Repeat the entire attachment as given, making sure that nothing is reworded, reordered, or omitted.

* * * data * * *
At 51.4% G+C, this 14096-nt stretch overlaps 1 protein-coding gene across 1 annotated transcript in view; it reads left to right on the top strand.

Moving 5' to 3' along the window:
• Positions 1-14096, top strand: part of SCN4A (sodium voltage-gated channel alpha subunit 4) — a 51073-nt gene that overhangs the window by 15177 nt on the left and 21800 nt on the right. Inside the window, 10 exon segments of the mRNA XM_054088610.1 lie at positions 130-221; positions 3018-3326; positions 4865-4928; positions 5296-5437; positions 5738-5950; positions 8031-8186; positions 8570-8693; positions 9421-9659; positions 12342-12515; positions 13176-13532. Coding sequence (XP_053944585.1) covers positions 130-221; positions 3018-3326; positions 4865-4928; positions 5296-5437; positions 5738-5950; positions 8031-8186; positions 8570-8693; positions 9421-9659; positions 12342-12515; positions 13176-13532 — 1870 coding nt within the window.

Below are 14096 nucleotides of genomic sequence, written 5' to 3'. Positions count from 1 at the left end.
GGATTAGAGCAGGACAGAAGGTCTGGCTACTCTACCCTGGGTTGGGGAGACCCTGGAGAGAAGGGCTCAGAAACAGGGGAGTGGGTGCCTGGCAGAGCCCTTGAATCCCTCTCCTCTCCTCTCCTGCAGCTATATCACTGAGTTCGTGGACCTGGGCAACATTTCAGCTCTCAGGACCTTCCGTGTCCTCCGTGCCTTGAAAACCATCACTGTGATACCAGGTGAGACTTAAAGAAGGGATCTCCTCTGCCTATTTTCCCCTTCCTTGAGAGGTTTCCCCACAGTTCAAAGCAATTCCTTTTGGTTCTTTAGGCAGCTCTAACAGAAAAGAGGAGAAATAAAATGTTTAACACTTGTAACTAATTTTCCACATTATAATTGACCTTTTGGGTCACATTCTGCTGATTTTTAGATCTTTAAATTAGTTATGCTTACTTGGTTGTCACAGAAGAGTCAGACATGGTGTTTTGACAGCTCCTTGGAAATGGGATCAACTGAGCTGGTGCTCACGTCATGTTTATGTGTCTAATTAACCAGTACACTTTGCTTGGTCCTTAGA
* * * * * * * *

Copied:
At 51.4% G+C, this 14096-nt stretch overlaps 1 protein-coding gene across 1 annotated transcript in view; it reads left to right on the top strand.

Moving 5' to 3' along the window:
• Positions 1-14096, top strand: part of SCN4A (sodium voltage-gated channel alpha subunit 4) — a 51073-nt gene that overhangs the window by 15177 nt on the left and 21800 nt on the right. Inside the window, 10 exon segments of the mRNA XM_054088610.1 lie at positions 130-221; positions 3018-3326; positions 4865-4928; positions 5296-5437; positions 5738-5950; positions 8031-8186; positions 8570-8693; positions 9421-9659; positions 12342-12515; positions 13176-13532. Coding sequence (XP_053944585.1) covers positions 130-221; positions 3018-3326; positions 4865-4928; positions 5296-5437; positions 5738-5950; positions 8031-8186; positions 8570-8693; positions 9421-9659; positions 12342-12515; positions 13176-13532 — 1870 coding nt within the window.

Below are 14096 nucleotides of genomic sequence, written 5' to 3'. Positions count from 1 at the left end.
GGATTAGAGCAGGACAGAAGGTCTGGCTACTCTACCCTGGGTTGGGGAGACCCTGGAGAGAAGGGCTCAGAAACAGGGGAGTGGGTGCCTGGCAGAGCCCTTGAATCCCTCTCCTCTCCTCTCCTGCAGCTATATCACTGAGTTCGTGGACCTGGGCAACATTTCAGCTCTCAGGACCTTCCGTGTCCTCCGTGCCTTGAAAACCATCACTGTGATACCAGGTGAGACTTAAAGAAGGGATCTCCTCTGCCTATTTTCCCCTTCCTTGAGAGGTTTCCCCACAGTTCAAAGCAATTCCTTTTGGTTCTTTAGGCAGCTCTAACAGAAAAGAGGAGAAATAAAATGTTTAACACTTGTAACTAATTTTCCACATTATAATTGACCTTTTGGGTCACATTCTGCTGATTTTTAGATCTTTAAATTAGTTATGCTTACTTGGTTGTCACAGAAGAGTCAGACATGGTGTTTTGACAGCTCCTTGGAAATGGGATCAACTGAGCTGGTGCTCACGTCATGTTTATGTGTCTAATTAACCAGTACACTTTGCTTGGTCCTTAGA